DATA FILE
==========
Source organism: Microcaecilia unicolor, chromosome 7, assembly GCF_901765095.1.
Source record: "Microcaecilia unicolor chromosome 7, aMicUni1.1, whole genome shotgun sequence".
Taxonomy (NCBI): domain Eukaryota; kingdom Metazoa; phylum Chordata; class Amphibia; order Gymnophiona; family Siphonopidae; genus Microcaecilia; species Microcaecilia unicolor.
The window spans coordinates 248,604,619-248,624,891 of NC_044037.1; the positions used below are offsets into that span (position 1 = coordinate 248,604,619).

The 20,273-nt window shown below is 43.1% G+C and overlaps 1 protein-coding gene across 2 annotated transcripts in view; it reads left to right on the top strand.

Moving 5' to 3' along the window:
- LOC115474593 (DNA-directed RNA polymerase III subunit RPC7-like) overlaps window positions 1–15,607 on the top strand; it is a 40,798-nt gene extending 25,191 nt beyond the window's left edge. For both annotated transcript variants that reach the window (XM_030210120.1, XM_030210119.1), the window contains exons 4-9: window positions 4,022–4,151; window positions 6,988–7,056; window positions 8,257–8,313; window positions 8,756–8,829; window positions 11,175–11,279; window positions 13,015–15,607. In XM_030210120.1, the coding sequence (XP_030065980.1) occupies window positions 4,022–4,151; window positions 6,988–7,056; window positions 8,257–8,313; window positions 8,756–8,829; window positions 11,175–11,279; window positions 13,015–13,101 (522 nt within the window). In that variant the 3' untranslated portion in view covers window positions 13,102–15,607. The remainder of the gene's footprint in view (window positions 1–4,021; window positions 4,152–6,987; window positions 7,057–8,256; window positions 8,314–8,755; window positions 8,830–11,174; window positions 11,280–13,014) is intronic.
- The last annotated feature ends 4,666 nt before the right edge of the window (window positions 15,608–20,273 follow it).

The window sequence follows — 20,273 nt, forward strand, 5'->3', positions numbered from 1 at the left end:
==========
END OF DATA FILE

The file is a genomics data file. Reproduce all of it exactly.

Source organism: Microcaecilia unicolor, chromosome 7, assembly GCF_901765095.1.
Source record: "Microcaecilia unicolor chromosome 7, aMicUni1.1, whole genome shotgun sequence".
Taxonomy (NCBI): domain Eukaryota; kingdom Metazoa; phylum Chordata; class Amphibia; order Gymnophiona; family Siphonopidae; genus Microcaecilia; species Microcaecilia unicolor.
The window spans coordinates 248,604,619-248,624,891 of NC_044037.1; the positions used below are offsets into that span (position 1 = coordinate 248,604,619).

The 20,273-nt window shown below is 43.1% G+C and overlaps 1 protein-coding gene across 2 annotated transcripts in view; it reads left to right on the top strand.

Moving 5' to 3' along the window:
- LOC115474593 (DNA-directed RNA polymerase III subunit RPC7-like) overlaps window positions 1–15,607 on the top strand; it is a 40,798-nt gene extending 25,191 nt beyond the window's left edge. For both annotated transcript variants that reach the window (XM_030210120.1, XM_030210119.1), the window contains exons 4-9: window positions 4,022–4,151; window positions 6,988–7,056; window positions 8,257–8,313; window positions 8,756–8,829; window positions 11,175–11,279; window positions 13,015–15,607. In XM_030210120.1, the coding sequence (XP_030065980.1) occupies window positions 4,022–4,151; window positions 6,988–7,056; window positions 8,257–8,313; window positions 8,756–8,829; window positions 11,175–11,279; window positions 13,015–13,101 (522 nt within the window). In that variant the 3' untranslated portion in view covers window positions 13,102–15,607. The remainder of the gene's footprint in view (window positions 1–4,021; window positions 4,152–6,987; window positions 7,057–8,256; window positions 8,314–8,755; window positions 8,830–11,174; window positions 11,280–13,014) is intronic.
- The last annotated feature ends 4,666 nt before the right edge of the window (window positions 15,608–20,273 follow it).

The window sequence follows — 20,273 nt, forward strand, 5'->3', positions numbered from 1 at the left end: